The scenery and the photography was beyond belief. The majestic landscapes of China match my imagination when I read all the beautiful Chinese poems of the Tang and Sung dynasties. No wonder those poets could come up with those masterpieces. They sure had the best inspiration. Peter Pau not only captured the landscapes and the settings, he also managed to capture the fast-as-lightening action wonderfully. The shot of Jen gliding over water just lodged in my mind. The soundtrack is also excellent. Tan Dun used different instruments to match the different locales. He mixed in Central Asian music in the desert sequence and Chinese flute in the Southern China scenes. Yo-yo Ma's cello in the main theme makes me want to weep everytime I hear it.
The storytelling was also done expertly. As a romantic-at-heart, I love the desert romance between Jen and Lo. It's one of the most charming and believable love stories that I can remember. Most people gave credit of the fighting to Yuen Wo Ping. I'd give kudos to Ang Lee. I've seen Yuen's martial art films before, but they're never done in such an imaginative and artistic way. The artistic vision has to come from Ang Lee.
To sum it up, three cheers for Ang Lee! You not only fulfilled your childhood dream, you fulfilled mine too. It's such a pleasure to finally see a wuxia novel be done right. Thank you! Thank you! Thank you!
I just saw this film today. I was totally captivated... when it was all over, and the credits began to run, it took me a couple of seconds to realize where I was. I didn't want to get out of my seat. And once I got out of the theatre, I couldn't even talk about it for an hour or so. I kept running the details over and over in my head. It's rare that a film has such an impact on me. The cinematography was stunning. The special effects were beautifully done. The characters' moves were effortless. The acting was wonderful. I really think that Michelle Yeoh should have been nominated for an Oscar for Best Actress. I thought that the effects and storyline complimented each other brilliantly. There were so many different layers to the plot. There were many things that couldn't be explained with dialogue that were expressed in the characters' faces. This film had lighthearted moments, heartwrenching moments, romantic interludes, inspirational sentiments, wonderful plot twists, superb acting, beautifully done fight scenes, never before seen special effects...it had it all. Some scenes may have been a little over the top, but it's *fantasy*... and yet, after a few brief moments, it somehow became completely believable. That's how much this film draws you in. This is a one of a kind film; there is just no comparing it to any other. It transports you to another place and time. I highly recommend it.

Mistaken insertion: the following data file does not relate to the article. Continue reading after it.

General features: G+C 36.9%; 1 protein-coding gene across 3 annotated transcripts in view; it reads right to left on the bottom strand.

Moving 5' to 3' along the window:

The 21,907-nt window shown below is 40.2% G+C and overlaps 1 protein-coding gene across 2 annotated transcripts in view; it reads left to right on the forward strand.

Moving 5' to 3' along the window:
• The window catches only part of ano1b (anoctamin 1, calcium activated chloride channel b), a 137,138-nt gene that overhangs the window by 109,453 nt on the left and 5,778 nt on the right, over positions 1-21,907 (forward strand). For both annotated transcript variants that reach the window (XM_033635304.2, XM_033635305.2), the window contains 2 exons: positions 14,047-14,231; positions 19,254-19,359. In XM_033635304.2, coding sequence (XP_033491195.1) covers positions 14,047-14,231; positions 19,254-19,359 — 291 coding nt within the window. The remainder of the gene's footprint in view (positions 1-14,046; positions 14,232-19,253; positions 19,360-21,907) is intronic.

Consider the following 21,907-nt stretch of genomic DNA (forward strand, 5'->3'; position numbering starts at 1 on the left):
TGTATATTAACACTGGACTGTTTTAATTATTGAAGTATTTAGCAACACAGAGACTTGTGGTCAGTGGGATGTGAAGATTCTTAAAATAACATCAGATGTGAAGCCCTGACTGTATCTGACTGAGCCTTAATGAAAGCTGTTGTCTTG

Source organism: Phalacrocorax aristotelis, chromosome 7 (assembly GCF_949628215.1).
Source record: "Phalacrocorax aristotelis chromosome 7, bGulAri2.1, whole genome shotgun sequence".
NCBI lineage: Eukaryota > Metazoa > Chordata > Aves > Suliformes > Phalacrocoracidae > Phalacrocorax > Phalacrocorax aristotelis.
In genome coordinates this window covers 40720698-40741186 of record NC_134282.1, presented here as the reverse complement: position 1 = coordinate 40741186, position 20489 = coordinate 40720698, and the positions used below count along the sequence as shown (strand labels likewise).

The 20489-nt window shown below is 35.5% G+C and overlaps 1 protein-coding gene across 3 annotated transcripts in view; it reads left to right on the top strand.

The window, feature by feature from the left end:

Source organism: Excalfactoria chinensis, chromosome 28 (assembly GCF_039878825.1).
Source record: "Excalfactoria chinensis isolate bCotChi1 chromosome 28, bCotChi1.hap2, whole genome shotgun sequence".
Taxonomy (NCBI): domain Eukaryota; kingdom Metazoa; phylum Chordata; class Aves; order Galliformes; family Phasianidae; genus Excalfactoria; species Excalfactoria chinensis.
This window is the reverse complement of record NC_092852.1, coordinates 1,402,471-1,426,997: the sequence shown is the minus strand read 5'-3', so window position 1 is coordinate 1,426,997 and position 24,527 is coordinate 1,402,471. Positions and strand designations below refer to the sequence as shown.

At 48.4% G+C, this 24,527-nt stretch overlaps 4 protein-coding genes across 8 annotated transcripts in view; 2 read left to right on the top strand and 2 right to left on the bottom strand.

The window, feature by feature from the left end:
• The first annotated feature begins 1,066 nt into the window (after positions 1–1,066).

I gave a wry chuckle when the opening credits pronounced Crouching Tiger, Hidden Dragon a Sony Cinema Classic in the year of its release. However, I too would not have hesitated to brand this film such. It is a cinematic masterpiece that left me in silent reverie at its conclusion.
The film's story unfolds amidst the ancient temples, bamboo forests and painted deserts of nineteenth century China: a sensual, mystical landscape that, at our first high-angle glimpse of Peking takes on a dizzying scale. This world is inhabited by the Wudan, spectral warriors from legend who effortlessly leap between rooftop and bamboo tree, a device which elevates them to a plane divorced from our parochial middle-class values without the loss of their intense humanity. Crouching Tiger, Hidden Dragon is an ode to the human spirit that transcends genre; it is at once fantasy, romance, historical epic and thriller, enriched by a subtle humour.